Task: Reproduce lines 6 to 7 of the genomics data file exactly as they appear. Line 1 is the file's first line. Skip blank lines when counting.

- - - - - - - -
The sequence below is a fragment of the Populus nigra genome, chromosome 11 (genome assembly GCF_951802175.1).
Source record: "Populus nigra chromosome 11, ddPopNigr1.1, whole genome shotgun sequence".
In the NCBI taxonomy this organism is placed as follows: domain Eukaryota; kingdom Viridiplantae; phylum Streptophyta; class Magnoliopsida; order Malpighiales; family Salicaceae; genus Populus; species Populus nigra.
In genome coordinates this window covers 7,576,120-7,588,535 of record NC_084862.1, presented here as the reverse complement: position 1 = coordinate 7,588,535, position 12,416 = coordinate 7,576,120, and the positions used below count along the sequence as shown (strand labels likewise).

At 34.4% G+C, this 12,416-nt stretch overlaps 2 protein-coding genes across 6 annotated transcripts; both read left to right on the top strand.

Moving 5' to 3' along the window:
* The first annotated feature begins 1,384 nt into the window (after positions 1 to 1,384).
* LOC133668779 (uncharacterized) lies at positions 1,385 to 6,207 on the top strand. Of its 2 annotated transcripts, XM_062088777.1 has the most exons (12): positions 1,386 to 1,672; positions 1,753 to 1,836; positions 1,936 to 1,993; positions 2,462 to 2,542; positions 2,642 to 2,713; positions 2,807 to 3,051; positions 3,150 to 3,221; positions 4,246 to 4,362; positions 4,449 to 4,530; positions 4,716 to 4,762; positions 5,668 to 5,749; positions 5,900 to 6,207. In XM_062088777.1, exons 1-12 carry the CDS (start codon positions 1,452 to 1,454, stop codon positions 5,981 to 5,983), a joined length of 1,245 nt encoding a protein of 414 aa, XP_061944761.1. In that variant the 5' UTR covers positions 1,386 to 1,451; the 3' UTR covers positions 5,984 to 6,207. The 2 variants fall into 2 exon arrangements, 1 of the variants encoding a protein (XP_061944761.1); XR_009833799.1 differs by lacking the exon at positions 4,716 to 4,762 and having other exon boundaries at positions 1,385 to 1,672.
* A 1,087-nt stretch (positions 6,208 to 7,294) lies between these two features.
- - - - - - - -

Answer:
Moving 5' to 3' along the window:
* The first annotated feature begins 1,384 nt into the window (after positions 1 to 1,384).